Thesis: The Hyperloop will have long-term economic effects as it disrupts many industries, the first being the container shipping industry.
Elon Musk’s vision for the hyperloop is finally coming to fruitation. This innovation will disrupt the transportation industry as soon as it is implemented, and help clear up traffic immediately.
The hyperloop is as Bruce Upbin wrote in his Forbes article, Hyperloop Is Real: Meet the Startups Selling Supersonic Travel,
It’s that far-out idea billionaire industrialist Elon Musk proposed in a 58-page white paper in August 2013 for a vacuum-tube transport network that could hurtle passengers from San Francisco to Los Angeles at 760 miles an hour. Laughed off as science fiction, it is as of today an actual industry with three legitimate groups pushing it forward, including Hyperloop Technologies, the team in Harry Reid’s office. They emerge from “stealth” mode with this article, armed with an $8.5 million war chest and plans for a $80 million round later this year. “We have the team, the tools and the technology,” says Bam Brogan. “We can do this.” The 21st-century space race is on.”
This vacuum tube has been compared to sci-fi fantasies, but it is finally becoming a reality as Alex Davies wrote in his article, “Fortunately for futurists and people who enjoy picking apart complicated plans, an El Segundo, California-based startup has taken Musk up on his challenge to develop and build the Hyperloop.” This innovation will immediately change the dynamics of transportation. As the channels to utilize this form of transportation expand between major hubs, it will allow cargo to be shipped at high speeds throughout these hubs. This will allow a car made in Detroit to be shipped to its buyer in Los Angeles in a matter of just a few hours. This will also clear up some of the hated traffic on highways. Companies will be able to utilize the hyperloop for long distance shipping, for much faster delivery.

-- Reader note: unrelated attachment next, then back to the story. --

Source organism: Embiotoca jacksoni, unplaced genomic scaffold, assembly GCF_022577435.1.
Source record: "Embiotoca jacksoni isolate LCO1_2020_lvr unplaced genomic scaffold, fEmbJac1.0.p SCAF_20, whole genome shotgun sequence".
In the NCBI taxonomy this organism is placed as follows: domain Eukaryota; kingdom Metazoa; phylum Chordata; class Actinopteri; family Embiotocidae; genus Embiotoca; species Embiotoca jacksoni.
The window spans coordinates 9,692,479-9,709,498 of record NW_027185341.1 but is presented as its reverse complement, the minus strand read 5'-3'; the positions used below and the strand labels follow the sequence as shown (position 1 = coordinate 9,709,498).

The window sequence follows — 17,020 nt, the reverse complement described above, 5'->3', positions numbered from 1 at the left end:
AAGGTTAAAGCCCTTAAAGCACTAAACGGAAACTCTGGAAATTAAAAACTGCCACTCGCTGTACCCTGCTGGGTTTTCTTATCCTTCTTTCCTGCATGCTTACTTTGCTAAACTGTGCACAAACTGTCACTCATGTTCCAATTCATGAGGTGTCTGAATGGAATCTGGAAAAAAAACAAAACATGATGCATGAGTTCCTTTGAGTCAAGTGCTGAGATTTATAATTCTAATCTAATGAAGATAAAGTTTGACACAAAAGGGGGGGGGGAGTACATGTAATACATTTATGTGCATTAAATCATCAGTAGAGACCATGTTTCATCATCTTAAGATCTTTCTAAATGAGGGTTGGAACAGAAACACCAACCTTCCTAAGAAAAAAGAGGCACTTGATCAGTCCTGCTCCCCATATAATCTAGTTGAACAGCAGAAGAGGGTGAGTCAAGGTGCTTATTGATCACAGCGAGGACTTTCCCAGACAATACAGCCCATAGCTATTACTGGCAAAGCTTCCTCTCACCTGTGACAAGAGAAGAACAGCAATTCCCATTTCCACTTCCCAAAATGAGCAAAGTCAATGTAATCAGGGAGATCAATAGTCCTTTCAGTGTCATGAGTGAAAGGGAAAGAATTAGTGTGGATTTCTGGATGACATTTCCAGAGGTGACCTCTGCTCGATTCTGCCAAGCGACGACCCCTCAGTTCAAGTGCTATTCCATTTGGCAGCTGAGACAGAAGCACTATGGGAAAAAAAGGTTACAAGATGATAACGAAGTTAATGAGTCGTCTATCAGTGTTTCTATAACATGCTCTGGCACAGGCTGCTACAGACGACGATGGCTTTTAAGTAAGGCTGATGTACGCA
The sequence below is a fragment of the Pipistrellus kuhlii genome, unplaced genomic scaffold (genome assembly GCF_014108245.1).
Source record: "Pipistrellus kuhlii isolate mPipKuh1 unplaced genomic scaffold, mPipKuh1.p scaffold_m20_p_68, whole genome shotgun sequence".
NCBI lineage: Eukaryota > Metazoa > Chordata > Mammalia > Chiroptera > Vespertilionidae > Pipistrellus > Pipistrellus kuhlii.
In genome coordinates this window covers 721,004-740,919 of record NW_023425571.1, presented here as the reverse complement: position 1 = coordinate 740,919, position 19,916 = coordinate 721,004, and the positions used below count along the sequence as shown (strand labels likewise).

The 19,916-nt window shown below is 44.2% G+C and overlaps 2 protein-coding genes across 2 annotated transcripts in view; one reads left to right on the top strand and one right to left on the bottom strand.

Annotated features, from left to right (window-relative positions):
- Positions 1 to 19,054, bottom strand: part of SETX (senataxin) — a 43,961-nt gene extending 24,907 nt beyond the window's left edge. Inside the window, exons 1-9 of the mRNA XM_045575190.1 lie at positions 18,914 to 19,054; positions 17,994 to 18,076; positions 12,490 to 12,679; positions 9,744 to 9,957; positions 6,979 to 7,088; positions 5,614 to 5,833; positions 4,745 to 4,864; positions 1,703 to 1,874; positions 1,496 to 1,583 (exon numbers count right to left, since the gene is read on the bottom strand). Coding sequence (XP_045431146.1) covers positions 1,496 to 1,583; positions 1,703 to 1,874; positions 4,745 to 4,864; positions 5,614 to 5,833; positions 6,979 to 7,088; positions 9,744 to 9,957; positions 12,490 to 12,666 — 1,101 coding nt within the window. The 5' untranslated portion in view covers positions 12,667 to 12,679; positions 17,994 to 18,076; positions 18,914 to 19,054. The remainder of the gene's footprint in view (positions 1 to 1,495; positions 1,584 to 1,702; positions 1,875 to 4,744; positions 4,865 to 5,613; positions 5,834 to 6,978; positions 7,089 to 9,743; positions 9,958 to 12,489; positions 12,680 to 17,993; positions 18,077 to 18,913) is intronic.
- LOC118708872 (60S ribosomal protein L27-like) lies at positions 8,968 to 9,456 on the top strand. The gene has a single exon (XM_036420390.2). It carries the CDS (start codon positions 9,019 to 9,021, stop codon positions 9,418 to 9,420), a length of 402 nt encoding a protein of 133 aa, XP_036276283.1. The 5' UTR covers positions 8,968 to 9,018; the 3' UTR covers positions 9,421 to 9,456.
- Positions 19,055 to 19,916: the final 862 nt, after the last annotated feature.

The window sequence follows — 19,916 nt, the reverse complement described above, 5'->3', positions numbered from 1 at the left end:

The major problem I see with implementing this technology (assuming first that some firm develops the technological and economic capabilities to build the hyperloop) is that truck drivers will oppose this with ferocity. They will see this as a threat to their jobs, and take action against it. This will happen in the form that taxi’s are trying to prevent car hailing apps, i.e. Uber and Lyft, by blocking traffic for hours to send their message. These type of actions will slow the implementation of the hyperloop, but will not stop it. This innovation also will not eliminate truck driver’s jobs because the hyperloop, being so expensive, will only make financial sense between major cities initially. There will still be a need for truck drivers to then make the delivery from these transportation hubs to their final destination. While this will certainly reduce the number of jobs, it will not eliminate entirely, this slow reduction of jobs should allow truck drivers some time to retrain for other jobs or develop other contingency plans.
The hyperloop will change entirely the container shipping industry by increasing the speed at which goods can be delivered to their final destination. It also has large-scale implications for human travel one day too, as Bruce Upbin wrote in his article, “The hyperloop, which Musk dubs “the fifth mode,” would be as fast as a plane, cheaper than a train and continuously available in any weather while emitting no carbon from the tailpipe. If people could get from Los Angeles to Las Vegas in 20 minutes, or New York to Philly in 10, cities become metro stops and borders evaporate, along with housing price imbalances and overcrowding.” While this may be a long ways in the future, it at least now has the chance to become a reality, rather than just a dream of some sci-fi author.